VIENNA, 26 July 2007 – Implications of Internet regulation on media freedom in the OSCE region are the focus of a report presented by Miklós Haraszti, the Organization’s Representative on Freedom of the Media, in Vienna today.
The publication offers case studies from different parts of the OSCE region on how governments, civil society and the telecommunications industry can co-operate in their approaches to Internet governance.
“The Internet is an additional – and in some regions the only – source for media pluralism,” said Haraszti. “Internet governance is not only about technical standards or the Domain Name System. It also has commercial, cultural and social implications, concerning issues like the free flow of information, the fight against intolerance, and freedom of the online media.”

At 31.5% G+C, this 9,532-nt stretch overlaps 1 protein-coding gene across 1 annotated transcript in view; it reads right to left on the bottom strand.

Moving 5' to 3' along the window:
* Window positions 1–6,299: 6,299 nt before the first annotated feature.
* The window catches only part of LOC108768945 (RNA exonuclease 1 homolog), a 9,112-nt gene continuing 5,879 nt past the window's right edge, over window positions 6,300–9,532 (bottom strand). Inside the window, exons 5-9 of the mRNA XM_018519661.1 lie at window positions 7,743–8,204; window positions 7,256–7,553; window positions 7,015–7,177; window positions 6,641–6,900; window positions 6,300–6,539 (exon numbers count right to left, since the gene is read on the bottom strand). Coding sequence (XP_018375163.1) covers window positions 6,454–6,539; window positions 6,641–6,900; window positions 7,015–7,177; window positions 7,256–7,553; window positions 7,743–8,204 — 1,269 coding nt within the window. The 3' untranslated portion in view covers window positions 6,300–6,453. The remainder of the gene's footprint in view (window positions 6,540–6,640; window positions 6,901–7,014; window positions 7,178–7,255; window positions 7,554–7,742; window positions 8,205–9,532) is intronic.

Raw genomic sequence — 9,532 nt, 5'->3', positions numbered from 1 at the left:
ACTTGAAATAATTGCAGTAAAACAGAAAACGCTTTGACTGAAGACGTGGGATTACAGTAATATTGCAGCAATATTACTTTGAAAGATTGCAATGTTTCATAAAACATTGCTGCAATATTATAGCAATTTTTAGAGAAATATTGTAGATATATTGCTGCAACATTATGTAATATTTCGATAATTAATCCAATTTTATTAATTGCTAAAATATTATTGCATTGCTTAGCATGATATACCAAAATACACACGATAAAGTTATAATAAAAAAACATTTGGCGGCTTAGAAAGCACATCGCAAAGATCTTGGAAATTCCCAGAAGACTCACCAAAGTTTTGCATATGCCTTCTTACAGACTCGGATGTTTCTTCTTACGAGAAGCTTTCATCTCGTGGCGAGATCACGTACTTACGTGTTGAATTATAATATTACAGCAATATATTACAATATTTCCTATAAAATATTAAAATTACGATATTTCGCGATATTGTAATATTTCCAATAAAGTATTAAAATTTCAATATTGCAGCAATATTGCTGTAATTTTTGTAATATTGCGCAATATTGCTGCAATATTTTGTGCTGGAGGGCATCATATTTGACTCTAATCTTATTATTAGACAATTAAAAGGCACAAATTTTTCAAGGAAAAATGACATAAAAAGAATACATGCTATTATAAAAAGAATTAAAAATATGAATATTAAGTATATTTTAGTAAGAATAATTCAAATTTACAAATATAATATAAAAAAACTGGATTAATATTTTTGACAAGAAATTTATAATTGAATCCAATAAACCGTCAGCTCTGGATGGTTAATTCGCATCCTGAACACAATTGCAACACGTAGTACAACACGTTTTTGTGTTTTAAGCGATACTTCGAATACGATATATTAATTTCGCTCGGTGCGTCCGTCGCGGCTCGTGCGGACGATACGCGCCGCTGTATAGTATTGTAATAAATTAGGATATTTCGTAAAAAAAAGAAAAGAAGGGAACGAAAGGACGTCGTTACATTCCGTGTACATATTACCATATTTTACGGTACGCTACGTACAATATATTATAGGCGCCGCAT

“Involving all of society’s actors is a difficult task and there is no ready-made approach suiting all OSCE countries. These case studies highlight good practices, but also show where there is room for improvement,” he added.
The United Nations has addressed the issue of Internet governance at World Summits on the Information Society (WSIS) in Geneva and Tunis, and has established a new Internet Governance Forum (IGF) in which the Office of the OSCE Representative on Freedom of the Media participates.
The publication, entitled ‘Governing the Internet – Freedom and Regulation in the OSCE Region’, is available from the Office of the OSCE Representative on Freedom of the Media and online at: www.osce.org/fom/publications.html
The publication has been financed by the Governments of France and Germany.
Christian Moeller/Arnaud Amouroux (eds.) Governing the Internet – Freedom and Regulation in the OSCE Region. 2007. Vienna: OSCE Representative on Freedom of the Media. ISBN 3-9501955-4-8.